Monday, 7 February 2011

Yellow shirts target key city locations

via CAAI

Fury over Cambodian issue sparks more rallies

Published: 7/02/2011 at 12:00 AM
Newspaper section: News

The People's Alliance for Democracy is threatening to occupy key city sites on Friday to increase pressure on the government over the Cambodia issue.

Chamlong: ‘As long as it takes’

The nationalist movement is refusing to say where it will go, although police are promising tough anti-riot action if the group attempts to take key government installations such as parliament or Government House.

The PAD is demanding Prime Minister Abhisit Vejjajiva and his government step down for its handling of the border dispute with Cambodia.

But Mr Abhisit yesterday was steadfast in his refusal to resign.

PAD co-leader Chamlong Srimuang said his protest group would keep up its vigil close to Government House as its goal of forcing the government from power was secondary to getting three other demands met.

The group has demanded the government withdraw from the Unesco World Heritage Committee, revoke a memorandum of understanding signed with Cambodia in 2000, and expel Cambodian people from disputed border areas.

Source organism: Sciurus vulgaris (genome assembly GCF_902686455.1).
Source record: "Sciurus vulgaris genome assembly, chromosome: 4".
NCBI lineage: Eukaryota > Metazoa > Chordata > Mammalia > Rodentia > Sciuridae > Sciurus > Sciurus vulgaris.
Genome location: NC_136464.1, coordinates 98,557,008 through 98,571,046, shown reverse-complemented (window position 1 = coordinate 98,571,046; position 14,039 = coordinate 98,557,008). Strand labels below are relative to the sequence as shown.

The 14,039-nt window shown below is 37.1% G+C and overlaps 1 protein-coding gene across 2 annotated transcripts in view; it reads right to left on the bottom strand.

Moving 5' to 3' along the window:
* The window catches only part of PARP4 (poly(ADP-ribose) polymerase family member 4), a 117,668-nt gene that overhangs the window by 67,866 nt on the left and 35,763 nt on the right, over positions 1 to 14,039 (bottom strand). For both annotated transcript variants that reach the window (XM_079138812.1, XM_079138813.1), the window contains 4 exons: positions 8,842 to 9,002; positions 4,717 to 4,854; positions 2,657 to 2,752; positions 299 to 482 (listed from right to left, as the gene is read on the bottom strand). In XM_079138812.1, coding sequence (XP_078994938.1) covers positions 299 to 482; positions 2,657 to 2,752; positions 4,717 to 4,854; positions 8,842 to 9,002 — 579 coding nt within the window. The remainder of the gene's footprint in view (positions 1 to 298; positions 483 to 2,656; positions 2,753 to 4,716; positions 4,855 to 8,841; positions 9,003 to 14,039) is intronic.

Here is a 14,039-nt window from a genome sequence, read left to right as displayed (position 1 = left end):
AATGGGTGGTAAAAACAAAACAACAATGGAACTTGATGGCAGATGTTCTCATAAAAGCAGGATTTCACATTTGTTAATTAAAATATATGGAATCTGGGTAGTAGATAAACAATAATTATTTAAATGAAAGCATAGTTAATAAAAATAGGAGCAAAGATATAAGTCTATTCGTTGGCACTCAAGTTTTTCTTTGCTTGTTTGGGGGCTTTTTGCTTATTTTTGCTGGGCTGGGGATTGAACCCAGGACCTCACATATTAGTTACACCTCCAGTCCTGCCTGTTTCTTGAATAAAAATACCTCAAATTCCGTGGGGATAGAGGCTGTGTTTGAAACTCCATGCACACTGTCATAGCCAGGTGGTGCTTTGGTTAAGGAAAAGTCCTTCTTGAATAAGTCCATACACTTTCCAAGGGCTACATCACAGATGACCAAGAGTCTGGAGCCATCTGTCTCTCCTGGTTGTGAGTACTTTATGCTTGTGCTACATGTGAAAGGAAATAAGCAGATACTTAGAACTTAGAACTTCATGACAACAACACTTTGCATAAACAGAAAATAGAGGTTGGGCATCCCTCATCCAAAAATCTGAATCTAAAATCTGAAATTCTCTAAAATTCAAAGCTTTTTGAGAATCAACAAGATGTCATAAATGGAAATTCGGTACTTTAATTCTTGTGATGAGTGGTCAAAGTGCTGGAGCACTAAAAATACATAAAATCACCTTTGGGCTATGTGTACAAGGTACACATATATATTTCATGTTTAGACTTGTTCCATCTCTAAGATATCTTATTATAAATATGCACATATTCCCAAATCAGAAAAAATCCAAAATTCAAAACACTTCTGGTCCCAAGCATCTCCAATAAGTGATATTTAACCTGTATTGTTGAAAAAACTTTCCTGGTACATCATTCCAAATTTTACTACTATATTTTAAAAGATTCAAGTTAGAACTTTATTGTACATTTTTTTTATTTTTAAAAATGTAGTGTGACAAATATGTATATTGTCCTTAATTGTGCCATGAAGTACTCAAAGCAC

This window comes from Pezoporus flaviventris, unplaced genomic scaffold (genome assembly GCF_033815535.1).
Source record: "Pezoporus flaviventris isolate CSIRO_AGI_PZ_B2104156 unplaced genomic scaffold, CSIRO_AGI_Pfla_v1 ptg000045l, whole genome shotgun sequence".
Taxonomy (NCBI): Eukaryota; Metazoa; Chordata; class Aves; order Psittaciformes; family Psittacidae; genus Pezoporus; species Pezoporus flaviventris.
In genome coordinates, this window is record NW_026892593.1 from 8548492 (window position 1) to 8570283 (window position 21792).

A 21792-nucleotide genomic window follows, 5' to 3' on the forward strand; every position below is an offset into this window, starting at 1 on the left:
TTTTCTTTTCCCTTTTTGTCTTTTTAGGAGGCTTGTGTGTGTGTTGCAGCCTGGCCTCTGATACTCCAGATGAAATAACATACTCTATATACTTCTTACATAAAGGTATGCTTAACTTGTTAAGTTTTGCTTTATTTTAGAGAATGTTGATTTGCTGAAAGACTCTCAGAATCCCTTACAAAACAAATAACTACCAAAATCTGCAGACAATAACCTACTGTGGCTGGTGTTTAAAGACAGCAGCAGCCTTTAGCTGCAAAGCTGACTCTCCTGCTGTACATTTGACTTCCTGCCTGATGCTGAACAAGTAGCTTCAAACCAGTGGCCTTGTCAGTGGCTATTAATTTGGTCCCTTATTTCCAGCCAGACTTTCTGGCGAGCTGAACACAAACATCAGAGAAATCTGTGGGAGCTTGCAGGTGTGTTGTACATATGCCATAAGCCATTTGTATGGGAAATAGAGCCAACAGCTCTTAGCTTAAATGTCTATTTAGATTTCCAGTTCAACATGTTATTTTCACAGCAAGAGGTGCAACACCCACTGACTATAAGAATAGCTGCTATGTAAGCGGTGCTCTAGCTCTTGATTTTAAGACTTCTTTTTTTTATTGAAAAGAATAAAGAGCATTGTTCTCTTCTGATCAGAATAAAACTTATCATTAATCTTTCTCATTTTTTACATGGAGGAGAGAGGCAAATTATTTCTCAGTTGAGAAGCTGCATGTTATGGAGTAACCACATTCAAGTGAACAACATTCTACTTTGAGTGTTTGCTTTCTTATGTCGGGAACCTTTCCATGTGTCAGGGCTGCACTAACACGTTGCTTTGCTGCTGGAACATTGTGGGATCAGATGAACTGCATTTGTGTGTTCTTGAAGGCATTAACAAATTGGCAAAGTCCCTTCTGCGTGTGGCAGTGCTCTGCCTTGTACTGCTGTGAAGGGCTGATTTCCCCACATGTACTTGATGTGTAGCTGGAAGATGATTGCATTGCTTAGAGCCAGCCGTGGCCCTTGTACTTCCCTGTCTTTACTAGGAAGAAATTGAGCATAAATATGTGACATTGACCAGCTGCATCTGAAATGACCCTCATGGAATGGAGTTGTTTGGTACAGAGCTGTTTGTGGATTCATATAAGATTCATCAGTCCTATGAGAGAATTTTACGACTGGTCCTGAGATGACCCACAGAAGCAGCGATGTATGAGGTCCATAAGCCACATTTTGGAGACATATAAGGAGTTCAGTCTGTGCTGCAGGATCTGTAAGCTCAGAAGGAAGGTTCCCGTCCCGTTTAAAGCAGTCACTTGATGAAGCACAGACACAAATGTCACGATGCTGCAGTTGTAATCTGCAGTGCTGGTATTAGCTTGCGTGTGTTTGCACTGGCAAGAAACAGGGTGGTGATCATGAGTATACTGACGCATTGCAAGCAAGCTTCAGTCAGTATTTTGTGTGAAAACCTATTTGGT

The government has refused the demands.

Maj Gen Chamlong said the PAD would carry on with its protest for "as long as it took".

"Forcing the government to step down is not our main intention _ getting our other demands met is more important," he said.

"On Friday, the rally will proceed to the targeted places," he said, without elaborating on where the rallies might take place.

The move was needed to put more pressure on the government.

The PAD has also set up a 10-member nation protection committee to design policies and methods to protect the country's sovereignty.

Members' names will be released today.

Mr Abhisit said in his weekly television and radio address that the PAD should talk with him about safeguarding the country's territory instead of setting demands.

"I can't understand why the PAD leaders refuse to talk, unless it is more politically convenient for them [not to talk]," Mr Abhisit said.

He said government representatives were trying to reason with the PAD but both sides remained too far apart to sit down and negotiate.

"The problem is that the PAD leaders disseminate information to people which is one-sided and sometimes inaccurate," he said.

Meanwhile, police are promising a tough response if the PAD tries to seize government installations or major city offices.

Police would not allow protesters to take over any state offices, particularly Government House and parliament, spokesman of the Royal Thai Police Pol Maj Gen Prawut Thavornsiri said yesterday.

If the protesters tried to storm the prime minister's office building or other important sites, police would introduce stringent anti-riot measures under the so-called Korakot 52 operation plan in dealing with them, Pol Maj Gen Prawut said.

He said police can propose the government invoke the emergency decree again if the situation escalates to unrest.

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